By Melissa Cannavo-Marino (and Sara)
I never understood why every fourth Thursday in November, if nonni and Mamma always said they missed Thanksgiving. It seemed just like another day in Frosinone. Business went on as usual and except for the quick blurb about a holiday in the United States on the telegiornale (newscast), mamma went to school and i nonni went to work.
One year the family decided one year to take time off and head to Sicily for a visit with relatives. When we got to the town village of Graniti in the province of Messina, our relatives gave us the traditional warm welcome for which they are so well-known. To our surprise, on the Sunday after Thanksgiving, our relatives planned for us a Festa di Ringraziamento (Thanksgiving Feast). They killed one of their own turkeys for the feast. Cousin Peppe butchered il tacchino (turkey)and Vincenzo de-feathered and cleaned the bird. The bird was so big that they had to take the stuffed and trussed turkey in their car to La Flora restaurant up the road for the roasting, as it would never have fit in their woodstove oven!
Nonno and Zia Mela baked “pumpkin” pies, which were actually made from a savory local winter squash. Our home-baked cornbread was made from corn flour that my mamma found at the local bottega (shop). On the family farm they do raise corn and send it to the local mill for grounding, but it’s primarily used only for feeding the farm animals.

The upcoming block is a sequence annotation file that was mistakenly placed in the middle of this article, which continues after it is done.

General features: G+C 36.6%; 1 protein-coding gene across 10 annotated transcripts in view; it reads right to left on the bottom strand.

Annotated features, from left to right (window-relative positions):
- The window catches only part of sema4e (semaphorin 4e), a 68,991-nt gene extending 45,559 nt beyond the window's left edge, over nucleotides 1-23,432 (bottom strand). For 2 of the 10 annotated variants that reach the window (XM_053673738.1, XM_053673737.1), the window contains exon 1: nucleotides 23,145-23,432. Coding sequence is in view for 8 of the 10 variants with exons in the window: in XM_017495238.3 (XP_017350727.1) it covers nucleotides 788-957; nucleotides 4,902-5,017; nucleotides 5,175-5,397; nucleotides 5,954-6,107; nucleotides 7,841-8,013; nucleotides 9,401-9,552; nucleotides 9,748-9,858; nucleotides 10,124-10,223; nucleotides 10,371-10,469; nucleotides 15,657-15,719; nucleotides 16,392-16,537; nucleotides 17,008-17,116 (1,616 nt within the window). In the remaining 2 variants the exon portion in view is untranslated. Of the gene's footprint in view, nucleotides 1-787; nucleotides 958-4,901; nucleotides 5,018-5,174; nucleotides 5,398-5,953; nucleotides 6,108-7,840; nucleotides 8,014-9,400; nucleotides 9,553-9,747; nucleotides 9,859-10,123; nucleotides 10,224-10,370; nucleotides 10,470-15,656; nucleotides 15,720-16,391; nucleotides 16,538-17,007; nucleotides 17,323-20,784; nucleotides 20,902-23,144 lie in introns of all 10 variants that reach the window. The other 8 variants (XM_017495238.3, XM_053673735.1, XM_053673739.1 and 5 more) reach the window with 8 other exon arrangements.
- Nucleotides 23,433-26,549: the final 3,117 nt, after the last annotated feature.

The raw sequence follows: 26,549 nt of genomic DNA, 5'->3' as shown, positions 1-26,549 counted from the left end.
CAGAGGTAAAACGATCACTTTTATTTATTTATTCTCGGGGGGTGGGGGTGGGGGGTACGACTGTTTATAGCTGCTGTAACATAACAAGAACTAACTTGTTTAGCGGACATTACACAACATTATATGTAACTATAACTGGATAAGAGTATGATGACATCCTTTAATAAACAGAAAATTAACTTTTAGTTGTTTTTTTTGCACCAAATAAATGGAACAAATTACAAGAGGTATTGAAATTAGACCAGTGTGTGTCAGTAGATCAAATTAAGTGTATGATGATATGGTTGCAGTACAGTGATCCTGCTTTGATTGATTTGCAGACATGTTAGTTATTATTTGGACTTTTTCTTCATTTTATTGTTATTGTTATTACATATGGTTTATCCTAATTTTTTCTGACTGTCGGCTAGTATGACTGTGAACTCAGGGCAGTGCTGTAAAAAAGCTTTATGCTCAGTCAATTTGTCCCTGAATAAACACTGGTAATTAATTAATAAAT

Cranberries don’t exist in Italy, so we all put our heads together (I helped by being my cuddly self) and chose a winter squash/sausage risotto as a first course – to add an Italian touch. Nonno and Zia Mela rounded out the menu with traditional turnips, creamed onions, cornbread, and Waldorf salad. That afternoon, 10 guests joined us on the terrazza (terrace) to celebrate the day. We all had a great time and it was especially touching for us because it was one holiday we truly missed celebrating during the years that we resided in Italy.
Nowadays, back in America, we roast our turkey here at home. Before stuffing the turkey, it is expertly seasoned expertly seasoned by my Sicilian nonno, Joe. He rubs the meat inside and out with his mixture of lard, wine, lemon juice, sage, rosemary, garlic, hot red pepper, olive oil, salt and then stuffed with a traditional stuffing with added chestnuts soaked in wine (a Peppe influence!) Placed neatly in the roasting pan surrounded by sliced potatoes seasoned with rosemary and garlic, the turkey will roast in our gas oven while bread for bruschetta with our store bought olive oil toasts on top. Of course for a truly Italian-American Thanksgiving, we always start with lasagna. (And I am a lucky cagnolina (puppy) because I always get a little bit to enjoy as well!)
Felice Giorno di Ringraziamento! (Happy Thanksgiving!) IAH
Melissa Cannavo-Marino lived, studied, and worked in Italy for seven years. She attended the American University of Rome where she earned dual degrees in communications. After graduation she worked on the set of the Italian television reality court show “Forum,” behind the scenes and on-air. Melissa can be heard hosting “Mattinata Musicale” on Sunday mornings at 8 on AM 1450 WILM and at 9 on 610 ESPN.